Jonathan Fryer

Writer, Lecturer, Broadcaster and Liberal Democrat Politician

Posts Tagged ‘Mikhail Gorbachev’

The Spy and the Traitor *****

Posted by jonathanfryer on Saturday, 3rd November, 2018

76D19536-DA19-40CB-A8F0-5A9F4FED3297When I first started working for the BBC World Service in the early 1980s, the name Oleg Gordievskh resonated round Bush House. He was the senior KGB operative who became disenchanted with the brutal reality of the Soviet Union, as well as of his own organisation, so became a mole for British intelligence. It would be an exaggeration to say that he brought down the old USSR, but he certainly mortally wounded the KGB. Particularly when he was based at the Soviet Embassy in London, he fed his handlers at MI6 a mountain of material about the KGB and its operatives and even briefed Prime Minister Margaret Thatcher on how she should behave at the funeral of former KGB Head and Soviet Leader, Yuri Andropov, as well as how to relate to the up-and-coming Mikhail Gorbachev. Gordievsky was such a valuable resource that the British didn’t even fully inform the American CIA about the man who was handing over so much information. But little did they know that within the CIA there was a traitor working for the Russians: Aldrich Ames. Whereas Gordievsky betrayed his country because he felt that it had a rotten system that needed to be overthrown, to become more like the West, Ames was in it purely for the money, earning over four million dollars from the Russians until he was finally rumbled. By then, thanks to Ames’s deductions the Russians had also worked out that Gordievsky was working for the enemy. Back in Moscow, his very life was at risk, but the British had long before worked out a complicated rescue plan to smuggle him out of the country via Finland if ever the need should rise. That is exactly what happened, though he had to leave his wife and children behind, leaving him guilt-ridden for years. The actual escape plan was worthy of a John Le Carre novel, but it is a central thread in Ben Macintyre’s superb book, The Spy and the Traitor, (Penguin Viking, £25). The cover does not lie when it trumpets this as the greatest espionage story of the Cold War and the tremendous amount of research the author has put in, along with an absolute mastery of pace, makes this a stunning achievement, not least as a portrait of a man who was driven by his conscience to betray his fatherland. Highly recommended.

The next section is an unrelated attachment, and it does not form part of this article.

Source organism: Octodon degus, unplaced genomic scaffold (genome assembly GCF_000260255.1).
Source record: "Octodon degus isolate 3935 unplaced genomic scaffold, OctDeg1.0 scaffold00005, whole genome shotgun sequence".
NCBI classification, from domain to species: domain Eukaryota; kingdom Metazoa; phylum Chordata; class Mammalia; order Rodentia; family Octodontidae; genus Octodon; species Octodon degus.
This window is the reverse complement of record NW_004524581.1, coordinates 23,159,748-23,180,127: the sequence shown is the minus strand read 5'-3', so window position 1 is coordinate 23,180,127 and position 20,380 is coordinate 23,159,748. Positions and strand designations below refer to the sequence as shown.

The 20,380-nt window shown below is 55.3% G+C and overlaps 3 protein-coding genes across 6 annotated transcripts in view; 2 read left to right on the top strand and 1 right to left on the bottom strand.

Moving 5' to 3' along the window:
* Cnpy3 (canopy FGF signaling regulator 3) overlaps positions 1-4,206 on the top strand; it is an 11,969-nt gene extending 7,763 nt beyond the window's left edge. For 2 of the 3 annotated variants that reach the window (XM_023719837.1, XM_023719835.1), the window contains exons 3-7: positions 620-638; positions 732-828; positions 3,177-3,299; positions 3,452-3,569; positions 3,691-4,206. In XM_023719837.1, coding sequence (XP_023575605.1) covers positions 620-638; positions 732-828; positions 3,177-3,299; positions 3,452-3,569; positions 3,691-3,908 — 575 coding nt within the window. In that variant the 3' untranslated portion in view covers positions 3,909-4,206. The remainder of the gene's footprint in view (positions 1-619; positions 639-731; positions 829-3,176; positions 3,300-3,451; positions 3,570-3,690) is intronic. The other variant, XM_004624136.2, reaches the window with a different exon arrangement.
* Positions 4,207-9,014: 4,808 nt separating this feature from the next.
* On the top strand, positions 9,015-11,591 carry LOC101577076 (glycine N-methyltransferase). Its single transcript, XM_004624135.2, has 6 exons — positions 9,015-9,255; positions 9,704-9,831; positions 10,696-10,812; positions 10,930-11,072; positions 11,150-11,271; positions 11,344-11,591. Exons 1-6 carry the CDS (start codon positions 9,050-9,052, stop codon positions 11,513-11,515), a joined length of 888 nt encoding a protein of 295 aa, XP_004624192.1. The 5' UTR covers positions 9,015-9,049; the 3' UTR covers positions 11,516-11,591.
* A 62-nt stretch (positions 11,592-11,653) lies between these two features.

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Remembering the Baltic Way

Posted by jonathanfryer on Wednesday, 26th August, 2009

The Baltic WayLast night I attended a reception and the opening of a video installation at the 12 Star gallery at the London offices of the European Commission, to mark the 20th anniversary of the Baltic Way. That was the human chain made up of well over a million people on 23 August, 1989, stretching from the bottom of Toompea in the Estonian capital Tallinn to the base of the Gediminus Tower in the Lithuanian capital Vilnius, via the Latvian capital Riga: 600 kilometres of an unbroken line of people of every age and walk of life. Those demonstrators were marking the 50th anniversary of the notorious Molotov-Ribbentrop pact, between Hitler’s Germany and Stalin’s Soviet Union, but they were also demanding the right to run their own affairs, free from the shackles of Moscow. This would indeed soon lead of the regaining of independence by the three Baltic states, with Lithuania making the bold move first.

Jonathan Steele of the Guardian, who had been the newspaper’s Moscow correspondent at the time of the Baltic Way, spoke at last night’s event and reminded people that the demonstration was preceeded by moves within the local Communist parties to gain greater autonomy. Moreover, some members of the substantial Russian minorities in Estonia and Latvia took part in the human chain. Even some of the state security police drove round in their cars waving the national flags of the three states. By then, Mikhail Gorbachev in Moscow must have known that Soviet control of the region was in its twilight days.

Link: www.balticway.net

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